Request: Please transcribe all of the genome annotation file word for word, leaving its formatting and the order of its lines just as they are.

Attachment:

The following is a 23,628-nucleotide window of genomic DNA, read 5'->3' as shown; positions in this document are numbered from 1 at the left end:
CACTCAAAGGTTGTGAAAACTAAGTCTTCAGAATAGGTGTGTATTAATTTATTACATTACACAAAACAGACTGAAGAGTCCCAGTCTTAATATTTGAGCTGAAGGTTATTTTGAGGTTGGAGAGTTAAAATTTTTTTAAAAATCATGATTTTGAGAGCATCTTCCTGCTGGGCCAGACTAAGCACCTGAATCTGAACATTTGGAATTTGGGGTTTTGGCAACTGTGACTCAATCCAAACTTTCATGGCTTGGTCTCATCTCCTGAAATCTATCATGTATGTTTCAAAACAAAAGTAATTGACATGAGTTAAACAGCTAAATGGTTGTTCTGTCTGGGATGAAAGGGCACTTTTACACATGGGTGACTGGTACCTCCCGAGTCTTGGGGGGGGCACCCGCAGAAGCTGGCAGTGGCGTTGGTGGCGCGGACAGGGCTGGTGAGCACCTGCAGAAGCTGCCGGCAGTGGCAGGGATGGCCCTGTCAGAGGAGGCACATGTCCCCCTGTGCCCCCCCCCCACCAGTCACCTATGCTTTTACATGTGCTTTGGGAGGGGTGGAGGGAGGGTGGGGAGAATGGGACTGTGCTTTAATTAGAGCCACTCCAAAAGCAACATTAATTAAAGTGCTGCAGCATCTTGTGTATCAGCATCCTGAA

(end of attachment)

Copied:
The following is a 23,628-nucleotide window of genomic DNA, read 5'->3' as shown; positions in this document are numbered from 1 at the left end:
CACTCAAAGGTTGTGAAAACTAAGTCTTCAGAATAGGTGTGTATTAATTTATTACATTACACAAAACAGACTGAAGAGTCCCAGTCTTAATATTTGAGCTGAAGGTTATTTTGAGGTTGGAGAGTTAAAATTTTTTTAAAAATCATGATTTTGAGAGCATCTTCCTGCTGGGCCAGACTAAGCACCTGAATCTGAACATTTGGAATTTGGGGTTTTGGCAACTGTGACTCAATCCAAACTTTCATGGCTTGGTCTCATCTCCTGAAATCTATCATGTATGTTTCAAAACAAAAGTAATTGACATGAGTTAAACAGCTAAATGGTTGTTCTGTCTGGGATGAAAGGGCACTTTTACACATGGGTGACTGGTACCTCCCGAGTCTTGGGGGGGGCACCCGCAGAAGCTGGCAGTGGCGTTGGTGGCGCGGACAGGGCTGGTGAGCACCTGCAGAAGCTGCCGGCAGTGGCAGGGATGGCCCTGTCAGAGGAGGCACATGTCCCCCTGTGCCCCCCCCCCACCAGTCACCTATGCTTTTACATGTGCTTTGGGAGGGGTGGAGGGAGGGTGGGGAGAATGGGACTGTGCTTTAATTAGAGCCACTCCAAAAGCAACATTAATTAAAGTGCTGCAGCATCTTGTGTATCAGCATCCTGAA